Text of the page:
Thursday, January 31, 2013

Pareto charts with Google charts

As a follow-up to my recent post about histograms in Google charts I thought it would be nice to have a Pareto chart too.

I often use Pareto charts only in the very simple sense of showing bars in descending order but if one wants to include the ascending percentage line there are two challenges here:

  • for a given data set one needs to calculate the accumulated percentages
  • the chart needs to show two graphs (columns and line) and two axes (left for bars, right for percentages)

    The first challenge needs to be coded, the second can be done with so called Combo Charts.

    Assume we have the following data represented as a 2-dimensional array in Javascript, not necessarily ordered since they will be reordered anyway. The column titles are kept in a separate array with an additional title for the percentages.

    var dataSet1 = [
        [ 'A', 25 ],
        [ 'B', 125 ],
        [ 'C', 35 ],
        [ 'D', 10 ],
        [ 'E', 12 ],
        [ 'F', 70 ],
        [ 'G', 60 ]
        ];
    
    var dataTitle = [ 'Category', 'Size', 'Pctg' ];
    

    The Pareto chart looks like this:

    How did I get there?

    There is a function which

  • first sorts the array according to column 2 in descending order (that is done by supplying the JavaScript built-in 'sort' with a sorting function of our own)
  • then calculates the total of column, calculates the percentages and puts the percentages into a new column in each row
  • prepends the data array with its title row

    function paretorize() {
      // Sort the dataSet array usung column 2
      dataSet1.sort( function(a,b) {
        return b[1] - a[1];
      });
    
      // Calculate the total of column 2
      var sum = 0;
      for(row=0; row<dataSet1.length; row++) {
        sum += dataSet1[row][1];
      }
    
      // Calculate the accumulating percentages
      // and add them into a new column in each row
      var accum = 0;
      for(row=0; row<dataSet1.length; row++) {
        dataSet1[row].push( accum+100*dataSet1[row][1]/sum );
        accum = dataSet1[row][2];
      }
    
      // Add the title row at the beginning of dataSet
      // ('unshift' is not supported in IE8 and earlier)
      dataSet1.unshift( dataTitle );
    }
    
    paretorize();
    

    Now that the dataSet array has been constructed it can be fed to the Google charts and a few options need to be set to take care of the second graph and axis. This is achieved by making vAxes an array of two axes with their own titles (and other attributes if needed) and by setting seriesType and series to specify standard behaviour and the special setting for the line chart.

    function drawChart() {
      var data = google.visualization.arrayToDataTable( dataSet1 );
    
      var options = {
        title:  'Pareto chart',
        legend: { position: 'none' },         // no legend
        // Create two vertical axes taking its titles from the first row
        vAxes:[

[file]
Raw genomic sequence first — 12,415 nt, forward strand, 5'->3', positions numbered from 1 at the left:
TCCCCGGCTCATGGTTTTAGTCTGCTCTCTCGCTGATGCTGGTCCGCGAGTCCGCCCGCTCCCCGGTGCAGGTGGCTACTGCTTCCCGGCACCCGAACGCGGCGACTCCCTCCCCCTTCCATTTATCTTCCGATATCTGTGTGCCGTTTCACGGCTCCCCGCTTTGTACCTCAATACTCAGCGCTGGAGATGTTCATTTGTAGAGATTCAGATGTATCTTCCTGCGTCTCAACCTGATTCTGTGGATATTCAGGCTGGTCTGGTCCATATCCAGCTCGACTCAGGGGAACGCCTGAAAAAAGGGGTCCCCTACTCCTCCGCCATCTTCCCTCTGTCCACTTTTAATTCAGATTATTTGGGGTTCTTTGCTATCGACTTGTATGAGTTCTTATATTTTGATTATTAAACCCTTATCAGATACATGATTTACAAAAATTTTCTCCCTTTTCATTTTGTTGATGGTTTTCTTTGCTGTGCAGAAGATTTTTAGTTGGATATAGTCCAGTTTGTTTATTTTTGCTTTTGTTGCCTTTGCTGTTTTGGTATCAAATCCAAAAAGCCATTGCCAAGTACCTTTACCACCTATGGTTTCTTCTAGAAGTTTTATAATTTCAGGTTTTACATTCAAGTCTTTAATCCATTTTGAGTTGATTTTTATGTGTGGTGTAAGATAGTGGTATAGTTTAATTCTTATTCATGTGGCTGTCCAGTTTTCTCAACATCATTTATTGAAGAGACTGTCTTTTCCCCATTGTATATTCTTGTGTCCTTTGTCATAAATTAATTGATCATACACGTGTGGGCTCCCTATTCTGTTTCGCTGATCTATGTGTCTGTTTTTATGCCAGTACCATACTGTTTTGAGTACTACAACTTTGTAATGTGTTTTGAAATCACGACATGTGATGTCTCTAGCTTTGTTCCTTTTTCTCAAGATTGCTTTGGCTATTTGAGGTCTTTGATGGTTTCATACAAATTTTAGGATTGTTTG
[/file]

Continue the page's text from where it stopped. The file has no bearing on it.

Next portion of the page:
{ title: dataSet1[0][1], minValue: 0 }, 
           { title: dataSet1[0][2], minValue: 0, maxValue: 100 }
         ],
        hAxis:  { title: dataSet1[0][0] },
        backgroundColor: {strokeWidth: 2 },   // to get a nice box
        seriesType: "bars",                   // the standard chart type
        // the second data column should be of type 'line' and should be associated with the second vertical axis
        series: {1: {type: "line", targetAxisIndex: 1 }},  
        };
    
      // Note: this calls a ComboChart !!!
      var chart = new google.visualization.ComboChart(document.getElementById('chart_div'));
      chart.draw(data, options);
    }
    

    The same comments apply about chart width, number of data rows, size of columns as in the histogram blog.

    Putting all together

    The code snippets above are part of a Javascript script and need to be put into an HTML page as follows in order to display the chart.
    <script type="text/javascript" src="https://www.google.com/jsapi"></script>
    <script type="text/javascript">
    google.load("visualization", "1", {packages:["corechart"]});
    google.setOnLoadCallback(drawChart);
    
    ... put here all three code snippets from above ...
    
    </script>
    <div id="chart_div" style="width: 400px; height: 300px;"></div>
    

    One thing to note here: if you create several charts on one HTML page each of them needs to have its own id, function and needs to be set separately like

    google.setOnLoadCallback(drawChartA);
    google.setOnLoadCallback(drawChartB);
    google.setOnLoadCallback(drawChartC);
    ...
    
    function drawChartA() {
    ...
      // ComboChart or any other chart type of course
      var chart = new google.visualization.ComboChart(document.getElementById('chart_divA'));
    ...
    }
    
    function drawChartB() {
    ...
      var chart = new google.visualization.ComboChart(document.getElementById('chart_divB'));
    ...
    }
    
    function drawChartC() {
    ...
      var chart = new google.visualization.ComboChart(document.getElementById('chart_divC'));
    ...
    }
    
    and later place the chart wherever needed
    <div id="chart_divA" style="width: 400px; height: 300px;"></div>
    ...
    <div id="chart_divB" style="width: 400px; height: 300px;"></div>
    ...
    <div id="chart_divC" style="width: 400px; height: 300px;"></div>
    
  • 5 comments:

    1. Very useful post. But can you please post the complete code as a html file. I tried and it is not working.

      ReplyDelete
      Replies
      1. Assuming that you are familiar with putting scripts into an HTML page I added the "script" wrappers in the 'Putting All Together' section, hope this helps.

        Delete
    2. Worked for me, thanks, this is the only place that i find something about pareto chart with google charts.

      ReplyDelete